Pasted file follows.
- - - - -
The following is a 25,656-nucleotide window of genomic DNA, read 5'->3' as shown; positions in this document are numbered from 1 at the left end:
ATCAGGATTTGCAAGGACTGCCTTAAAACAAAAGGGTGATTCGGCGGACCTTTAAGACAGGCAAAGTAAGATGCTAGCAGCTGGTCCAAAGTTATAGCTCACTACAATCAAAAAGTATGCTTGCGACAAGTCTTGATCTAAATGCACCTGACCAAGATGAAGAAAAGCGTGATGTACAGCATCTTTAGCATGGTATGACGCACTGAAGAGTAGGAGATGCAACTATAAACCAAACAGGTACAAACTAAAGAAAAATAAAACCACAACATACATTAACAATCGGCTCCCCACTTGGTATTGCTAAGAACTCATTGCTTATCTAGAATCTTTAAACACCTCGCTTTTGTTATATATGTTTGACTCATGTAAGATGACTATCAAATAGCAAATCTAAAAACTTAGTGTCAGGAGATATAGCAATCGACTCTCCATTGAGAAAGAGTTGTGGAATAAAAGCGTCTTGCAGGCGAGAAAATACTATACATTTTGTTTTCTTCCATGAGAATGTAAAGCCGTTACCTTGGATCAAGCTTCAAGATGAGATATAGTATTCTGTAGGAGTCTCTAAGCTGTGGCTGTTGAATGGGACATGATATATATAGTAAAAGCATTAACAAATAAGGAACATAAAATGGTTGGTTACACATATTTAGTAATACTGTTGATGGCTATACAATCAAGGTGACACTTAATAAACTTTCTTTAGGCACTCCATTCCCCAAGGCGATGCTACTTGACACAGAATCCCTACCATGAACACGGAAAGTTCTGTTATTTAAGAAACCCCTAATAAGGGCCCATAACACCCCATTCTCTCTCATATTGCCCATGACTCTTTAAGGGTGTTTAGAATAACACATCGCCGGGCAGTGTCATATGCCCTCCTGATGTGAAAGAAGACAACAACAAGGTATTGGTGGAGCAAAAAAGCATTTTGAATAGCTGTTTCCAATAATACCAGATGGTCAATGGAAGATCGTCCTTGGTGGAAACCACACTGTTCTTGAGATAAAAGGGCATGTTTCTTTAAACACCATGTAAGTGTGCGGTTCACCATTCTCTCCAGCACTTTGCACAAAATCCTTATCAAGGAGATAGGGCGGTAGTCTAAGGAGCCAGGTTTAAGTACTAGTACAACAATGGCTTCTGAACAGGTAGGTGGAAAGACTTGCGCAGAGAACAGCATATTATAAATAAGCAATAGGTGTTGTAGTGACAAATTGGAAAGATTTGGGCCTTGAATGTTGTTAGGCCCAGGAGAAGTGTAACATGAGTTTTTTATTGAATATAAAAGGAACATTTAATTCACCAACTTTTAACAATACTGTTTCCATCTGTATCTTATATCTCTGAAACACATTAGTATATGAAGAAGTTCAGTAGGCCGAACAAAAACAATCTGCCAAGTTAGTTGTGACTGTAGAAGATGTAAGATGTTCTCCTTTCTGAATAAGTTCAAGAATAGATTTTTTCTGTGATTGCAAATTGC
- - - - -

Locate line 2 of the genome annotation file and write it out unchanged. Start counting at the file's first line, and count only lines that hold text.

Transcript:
ATCAGGATTTGCAAGGACTGCCTTAAAACAAAAGGGTGATTCGGCGGACCTTTAAGACAGGCAAAGTAAGATGCTAGCAGCTGGTCCAAAGTTATAGCTCACTACAATCAAAAAGTATGCTTGCGACAAGTCTTGATCTAAATGCACCTGACCAAGATGAAGAAAAGCGTGATGTACAGCATCTTTAGCATGGTATGACGCACTGAAGAGTAGGAGATGCAACTATAAACCAAACAGGTACAAACTAAAGAAAAATAAAACCACAACATACATTAACAATCGGCTCCCCACTTGGTATTGCTAAGAACTCATTGCTTATCTAGAATCTTTAAACACCTCGCTTTTGTTATATATGTTTGACTCATGTAAGATGACTATCAAATAGCAAATCTAAAAACTTAGTGTCAGGAGATATAGCAATCGACTCTCCATTGAGAAAGAGTTGTGGAATAAAAGCGTCTTGCAGGCGAGAAAATACTATACATTTTGTTTTCTTCCATGAGAATGTAAAGCCGTTACCTTGGATCAAGCTTCAAGATGAGATATAGTATTCTGTAGGAGTCTCTAAGCTGTGGCTGTTGAATGGGACATGATATATATAGTAAAAGCATTAACAAATAAGGAACATAAAATGGTTGGTTACACATATTTAGTAATACTGTTGATGGCTATACAATCAAGGTGACACTTAATAAACTTTCTTTAGGCACTCCATTCCCCAAGGCGATGCTACTTGACACAGAATCCCTACCATGAACACGGAAAGTTCTGTTATTTAAGAAACCCCTAATAAGGGCCCATAACACCCCATTCTCTCTCATATTGCCCATGACTCTTTAAGGGTGTTTAGAATAACACATCGCCGGGCAGTGTCATATGCCCTCCTGATGTGAAAGAAGACAACAACAAGGTATTGGTGGAGCAAAAAAGCATTTTGAATAGCTGTTTCCAATAATACCAGATGGTCAATGGAAGATCGTCCTTGGTGGAAACCACACTGTTCTTGAGATAAAAGGGCATGTTTCTTTAAACACCATGTAAGTGTGCGGTTCACCATTCTCTCCAGCACTTTGCACAAAATCCTTATCAAGGAGATAGGGCGGTAGTCTAAGGAGCCAGGTTTAAGTACTAGTACAACAATGGCTTCTGAACAGGTAGGTGGAAAGACTTGCGCAGAGAACAGCATATTATAAATAAGCAATAGGTGTTGTAGTGACAAATTGGAAAGATTTGGGCCTTGAATGTTGTTAGGCCCAGGAGAAGTGTAACATGAGTTTTTTATTGAATATAAAAGGAACATTTAATTCACCAACTTTTAACAATACTGTTTCCATCTGTATCTTATATCTCTGAAACACATTAGTATATGAAGAAGTTCAGTAGGCCGAACAAAAACAATCTGCCAAGTTAGTTGTGACTGTAGAAGATGTAAGATGTTCTCCTTTCTGAATAAGTTCAAGAATAGATTTTTTCTGTGATTGCAAATTGC